Suspends as in bans…
Canadian intelligence expert Tom Quiggin has quite the resume. He’s worked with the RCMP, Canadian Armed Forces, the UN Protection Force in Yugoslavia, to name but a few. He’s testified before the Senate and at the Air India Inquiry. He was even an arms control inspector in Europe.
Yet, these extensive qualifications apparently aren’t enough for YouTube, which removed Quiggin’s new podcast from its platform before he even posted the first episode.
On Feb. 24, a trailer for The Quiggin Report — running less than a minute — was posted to the video platform now run by Google. All it shows is the logo of the show and snippets of audio referencing extremism and political correctness. Hardly controversial content.
Yet by March 1, Quiggin and his producers were unable to access their accounts – both on YouTube and the Gmail account they’d been using for the show.
They then received a message stating: “Your access to this Google product has been suspended because of a perceived violation of either the Google Terms of Service or product-specific Terms of Service.”
After appealing the suspension they were soon told: “We have decided to keep your account suspended based on our Community Guidelines and Terms of Service.” They were never informed what actual guidelines or terms they’d violated.
“We really are at a loss to explain how a 44-second trailer can get you banned, but we believe that simply using the term “free speech” in conjunction with security, extremism and terrorism can trigger progressives,” Quiggin told me via e-mail.
A long-time media commentator, Quiggin has been a guest speaker at a number of conferences and regular discusses intelligence matters on National Post Radio, the SiriusXM Canada morning show that I host.
Quiggin’s a determined observer and critic of radical Islam, working alongside a handful of Canadian Muslims who want to expose the extreme elements they wish to eradicate from their faith.
A fundraising page describes the new podcast as giving “behind-the-scenes insight into the world of intelligence and how Western governments deal with the growing phenomenon of extremist groups gaining influence within Western governments.”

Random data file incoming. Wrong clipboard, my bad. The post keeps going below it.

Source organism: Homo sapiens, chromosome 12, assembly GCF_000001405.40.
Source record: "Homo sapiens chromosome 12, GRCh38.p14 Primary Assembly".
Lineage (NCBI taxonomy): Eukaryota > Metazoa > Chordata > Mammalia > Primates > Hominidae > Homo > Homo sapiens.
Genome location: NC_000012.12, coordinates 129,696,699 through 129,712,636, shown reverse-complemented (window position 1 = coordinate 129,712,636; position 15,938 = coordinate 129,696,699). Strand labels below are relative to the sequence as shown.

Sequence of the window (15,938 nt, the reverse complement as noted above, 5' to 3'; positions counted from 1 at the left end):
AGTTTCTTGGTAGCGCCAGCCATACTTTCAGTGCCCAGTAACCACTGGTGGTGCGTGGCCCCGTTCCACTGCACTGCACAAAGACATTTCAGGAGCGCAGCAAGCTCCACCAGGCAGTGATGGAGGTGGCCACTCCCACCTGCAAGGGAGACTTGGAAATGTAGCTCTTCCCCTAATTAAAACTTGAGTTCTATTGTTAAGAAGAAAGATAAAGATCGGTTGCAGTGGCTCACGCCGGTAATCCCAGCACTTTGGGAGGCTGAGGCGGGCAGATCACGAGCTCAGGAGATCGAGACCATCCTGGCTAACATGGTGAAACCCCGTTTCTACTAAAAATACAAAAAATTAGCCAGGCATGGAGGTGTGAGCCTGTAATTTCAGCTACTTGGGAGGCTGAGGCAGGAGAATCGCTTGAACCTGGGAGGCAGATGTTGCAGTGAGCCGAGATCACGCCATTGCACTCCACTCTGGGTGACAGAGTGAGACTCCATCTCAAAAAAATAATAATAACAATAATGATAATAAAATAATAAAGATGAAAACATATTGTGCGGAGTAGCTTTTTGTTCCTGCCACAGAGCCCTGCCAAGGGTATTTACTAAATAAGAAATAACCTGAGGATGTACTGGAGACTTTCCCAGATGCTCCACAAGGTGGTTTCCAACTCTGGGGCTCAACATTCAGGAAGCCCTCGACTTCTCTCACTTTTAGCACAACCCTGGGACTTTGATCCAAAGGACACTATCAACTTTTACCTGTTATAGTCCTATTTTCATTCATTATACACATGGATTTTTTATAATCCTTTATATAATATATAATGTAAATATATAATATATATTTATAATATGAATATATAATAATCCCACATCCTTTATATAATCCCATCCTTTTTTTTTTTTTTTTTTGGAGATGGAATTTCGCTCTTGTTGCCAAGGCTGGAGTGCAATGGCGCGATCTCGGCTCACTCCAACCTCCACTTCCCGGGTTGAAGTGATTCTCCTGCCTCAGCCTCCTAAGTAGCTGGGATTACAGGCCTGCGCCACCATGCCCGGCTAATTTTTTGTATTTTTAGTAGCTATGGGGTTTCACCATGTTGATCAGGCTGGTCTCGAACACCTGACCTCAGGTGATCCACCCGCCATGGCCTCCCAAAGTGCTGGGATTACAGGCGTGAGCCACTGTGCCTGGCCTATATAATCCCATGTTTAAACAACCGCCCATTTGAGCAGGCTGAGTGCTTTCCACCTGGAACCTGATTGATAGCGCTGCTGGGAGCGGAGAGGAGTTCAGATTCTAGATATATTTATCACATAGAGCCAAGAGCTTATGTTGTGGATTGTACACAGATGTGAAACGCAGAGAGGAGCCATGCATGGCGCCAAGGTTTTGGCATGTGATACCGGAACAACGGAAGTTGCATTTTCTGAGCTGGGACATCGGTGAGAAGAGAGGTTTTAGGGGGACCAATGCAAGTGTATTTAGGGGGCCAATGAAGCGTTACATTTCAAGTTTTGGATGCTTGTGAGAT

He certainly doesn’t mince words in this regard, repeatedly drawing attention to Prime Minister Justin Trudeau’s habit of being soft on terror. Was it this sort of talk that got his podcast banned before his team even had the chance to post the first episode? We just don’t know. Google Press did not respond to Postmedia questions before deadline.
As for Quiggin, he sees a double standard. “It seems strange that YouTube and others attack free speech advocates, but yet they allow videos by individuals such as Yusuf Qaradawi who is the chief inspirational cleric of the Muslim Brotherhood,” he wrote.
A double standard indeed. There’s already a growing chorus of concern over YouTube censorship. It’s a problem that’s been going on for years and only seems to be getting worse.
Those on the receiving end of such perceived censorship have generally taken to just venting their frustrations online. But last week one woman took her grievances with the company to extreme and criminal lengths, allegedly shooting multiple people at YouTube headquarters before killing herself. Police are still combing through the background of animal rights activist Nasim Aghdam, but her family claimed she was mad at YouTube for their “suppression.”
While The Quiggin Report isn’t expecting to return to YouTube anytime soon, it has gone on to find a home at outlets such as iTunes and Soundcloud.